Migraines happen when blood vessels of the head and neck spasm or become narrow (constrict). Minutes to hours later, the blood vessels enlarge (dilate). When they dilate, they fill with blood, which causes more pressure in the skull, and so, a headache. Migraine headaches happen in about six out of 100 people. They are common in children. In many cases they appear to run in the family. Migraine is not a serious or life-threatening disorder. It is painful and annoying at the time, but it is not usually a serious problem. About half of children who get migraines will continue to have them when they are adults.

Signs and symptoms

  • Headache, which may be:
  • dull or throbbing
  • all over or worse on the sides of the head
  • on only one side of the head
  • severe or mild.

The headache commonly lasts six to 12 hours. You may also:

  • have loss of appetite
  • feel sick – have nausea or vomiting
  • look pale
  • feel tired
  • have stomach pain

Thorpes Physiotherapists are trained to make the diagnosis of migraine. In some cases, tests may be done to exclude other causes of headache. Most people do not need any tests, and there are no tests which prove the diagnosis of migraine.


Many things can trigger or start migraine headaches:

  • being tired
  • bright lights
  • loud noises
  • relaxation after physical or mental stress
  • muscle tension over a long time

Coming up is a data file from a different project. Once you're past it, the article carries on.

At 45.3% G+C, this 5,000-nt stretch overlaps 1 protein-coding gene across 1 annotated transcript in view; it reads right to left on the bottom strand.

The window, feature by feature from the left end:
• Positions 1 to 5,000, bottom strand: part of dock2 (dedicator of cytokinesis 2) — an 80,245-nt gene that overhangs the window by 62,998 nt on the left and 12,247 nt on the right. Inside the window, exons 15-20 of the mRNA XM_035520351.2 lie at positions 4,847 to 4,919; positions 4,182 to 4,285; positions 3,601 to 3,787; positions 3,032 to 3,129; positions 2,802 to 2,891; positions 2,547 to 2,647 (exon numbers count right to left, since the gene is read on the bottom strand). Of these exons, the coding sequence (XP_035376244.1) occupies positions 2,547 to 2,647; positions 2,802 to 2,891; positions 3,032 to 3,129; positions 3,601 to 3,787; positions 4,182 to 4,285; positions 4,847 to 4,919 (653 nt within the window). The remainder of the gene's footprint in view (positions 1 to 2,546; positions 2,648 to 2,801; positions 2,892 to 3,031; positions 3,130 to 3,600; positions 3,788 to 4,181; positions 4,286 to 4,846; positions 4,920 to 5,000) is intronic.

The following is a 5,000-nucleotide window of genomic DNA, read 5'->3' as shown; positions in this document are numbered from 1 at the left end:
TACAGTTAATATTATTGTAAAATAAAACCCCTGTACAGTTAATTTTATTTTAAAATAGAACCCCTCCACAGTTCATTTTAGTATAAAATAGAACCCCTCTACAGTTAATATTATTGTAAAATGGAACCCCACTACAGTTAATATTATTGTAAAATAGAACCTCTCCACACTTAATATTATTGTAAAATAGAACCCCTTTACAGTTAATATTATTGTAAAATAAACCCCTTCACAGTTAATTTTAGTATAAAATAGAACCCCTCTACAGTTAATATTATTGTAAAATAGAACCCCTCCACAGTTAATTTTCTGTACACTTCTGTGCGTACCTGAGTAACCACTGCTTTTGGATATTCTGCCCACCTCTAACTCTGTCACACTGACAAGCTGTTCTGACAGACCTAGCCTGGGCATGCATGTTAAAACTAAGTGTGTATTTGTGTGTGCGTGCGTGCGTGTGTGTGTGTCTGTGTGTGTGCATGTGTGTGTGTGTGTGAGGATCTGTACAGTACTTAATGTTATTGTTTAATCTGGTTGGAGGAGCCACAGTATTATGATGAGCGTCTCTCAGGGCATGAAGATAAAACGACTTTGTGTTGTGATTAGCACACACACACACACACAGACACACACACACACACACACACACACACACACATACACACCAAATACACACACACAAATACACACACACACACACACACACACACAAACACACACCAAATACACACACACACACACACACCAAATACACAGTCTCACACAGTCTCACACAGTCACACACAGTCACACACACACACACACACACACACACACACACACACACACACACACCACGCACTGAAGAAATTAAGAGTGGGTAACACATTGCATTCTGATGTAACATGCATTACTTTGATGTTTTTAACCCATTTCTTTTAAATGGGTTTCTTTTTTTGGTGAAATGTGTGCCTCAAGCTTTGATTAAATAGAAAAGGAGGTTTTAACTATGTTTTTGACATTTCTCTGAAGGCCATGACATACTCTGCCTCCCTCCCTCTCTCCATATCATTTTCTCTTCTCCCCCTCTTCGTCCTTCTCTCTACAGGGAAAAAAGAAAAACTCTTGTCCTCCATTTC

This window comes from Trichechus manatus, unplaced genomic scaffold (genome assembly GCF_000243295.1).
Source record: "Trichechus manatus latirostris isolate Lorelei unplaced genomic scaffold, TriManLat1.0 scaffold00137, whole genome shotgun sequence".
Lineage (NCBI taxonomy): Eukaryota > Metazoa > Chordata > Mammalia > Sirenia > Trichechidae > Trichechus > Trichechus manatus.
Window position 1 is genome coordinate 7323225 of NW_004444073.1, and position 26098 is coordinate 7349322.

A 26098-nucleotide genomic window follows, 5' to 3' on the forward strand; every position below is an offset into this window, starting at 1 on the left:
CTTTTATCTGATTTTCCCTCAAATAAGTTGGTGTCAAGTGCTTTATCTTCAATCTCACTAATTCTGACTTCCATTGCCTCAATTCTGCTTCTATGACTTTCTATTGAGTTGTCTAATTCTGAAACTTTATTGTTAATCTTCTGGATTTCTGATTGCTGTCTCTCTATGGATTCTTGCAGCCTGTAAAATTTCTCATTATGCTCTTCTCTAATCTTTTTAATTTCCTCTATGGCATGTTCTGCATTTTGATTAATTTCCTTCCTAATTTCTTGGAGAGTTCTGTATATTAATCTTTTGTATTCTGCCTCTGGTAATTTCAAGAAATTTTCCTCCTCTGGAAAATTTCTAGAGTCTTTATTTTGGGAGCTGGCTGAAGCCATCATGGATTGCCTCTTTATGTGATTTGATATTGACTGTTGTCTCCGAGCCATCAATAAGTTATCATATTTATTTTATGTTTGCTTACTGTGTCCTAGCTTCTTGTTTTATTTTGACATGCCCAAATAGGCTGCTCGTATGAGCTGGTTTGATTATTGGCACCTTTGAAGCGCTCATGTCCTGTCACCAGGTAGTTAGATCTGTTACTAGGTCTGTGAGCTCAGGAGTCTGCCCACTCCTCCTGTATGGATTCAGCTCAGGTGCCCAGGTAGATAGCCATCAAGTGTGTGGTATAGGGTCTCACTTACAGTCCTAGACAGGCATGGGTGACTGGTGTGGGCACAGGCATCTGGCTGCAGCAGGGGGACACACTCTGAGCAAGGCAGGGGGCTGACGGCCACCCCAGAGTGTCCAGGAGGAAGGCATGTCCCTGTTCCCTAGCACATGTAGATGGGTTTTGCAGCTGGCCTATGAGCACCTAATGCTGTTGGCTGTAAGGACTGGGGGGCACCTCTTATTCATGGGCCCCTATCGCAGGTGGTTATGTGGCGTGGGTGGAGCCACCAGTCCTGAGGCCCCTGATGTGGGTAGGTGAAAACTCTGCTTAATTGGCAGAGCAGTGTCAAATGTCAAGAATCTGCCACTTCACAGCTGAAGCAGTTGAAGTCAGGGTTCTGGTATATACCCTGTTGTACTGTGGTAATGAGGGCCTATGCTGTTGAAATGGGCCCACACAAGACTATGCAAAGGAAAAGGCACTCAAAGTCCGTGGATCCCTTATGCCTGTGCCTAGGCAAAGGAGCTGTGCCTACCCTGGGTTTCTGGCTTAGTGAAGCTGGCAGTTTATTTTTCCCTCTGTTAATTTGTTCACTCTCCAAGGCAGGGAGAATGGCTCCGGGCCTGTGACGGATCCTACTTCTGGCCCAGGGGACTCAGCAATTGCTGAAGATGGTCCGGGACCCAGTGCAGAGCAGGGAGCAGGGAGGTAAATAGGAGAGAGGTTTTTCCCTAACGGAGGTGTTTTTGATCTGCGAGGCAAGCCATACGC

• smoking, or breathing tobacco smoke
  • missing meals
  • drinking alcohol
  • caffeine (found in coffee, many energy drinks and some medicines)
  • menstrual periods
  • using oral contraceptives (the Pill)
  • other conditions


In some people, migraine can be triggered or started by certain foods such as:

  • foods containing the amino acid tyramine (red wine, aged cheese, smoked fish, chicken livers, figs, some beans)
  • chocolates
  • nuts
  • peanut butter
  • fruits (avocado, banana, citrus fruit)
  • onions
  • dairy products (milk, yoghurt, cheese)
  • baked goods
  • meats containing nitrates (bacon, hot dogs, salami, cured meats)
  • foods containing monosodium glutamate (MSG), an additive in many foods
  • any processed, fermented, pickled, or marinated foods


Anything that has triggered a migraine in the past should be avoided if possible. The goals of treatment are to control your symptoms and prevent further migraines.

  • Care at home
  • Regular meals and sleep patterns are very important.
  • Resting in a quiet, dark room may reduce how severe the symptoms are when a headache happens.
  • Paracetamol may reduce pain if taken at the beginning of the headache.
  • Alternative therapies, including relaxation techniques, can help some people.
  • There are other drugs that can be used to treat attacks of migraine and also drugs that can be used to help prevent attacks. Your doctor will discuss these with you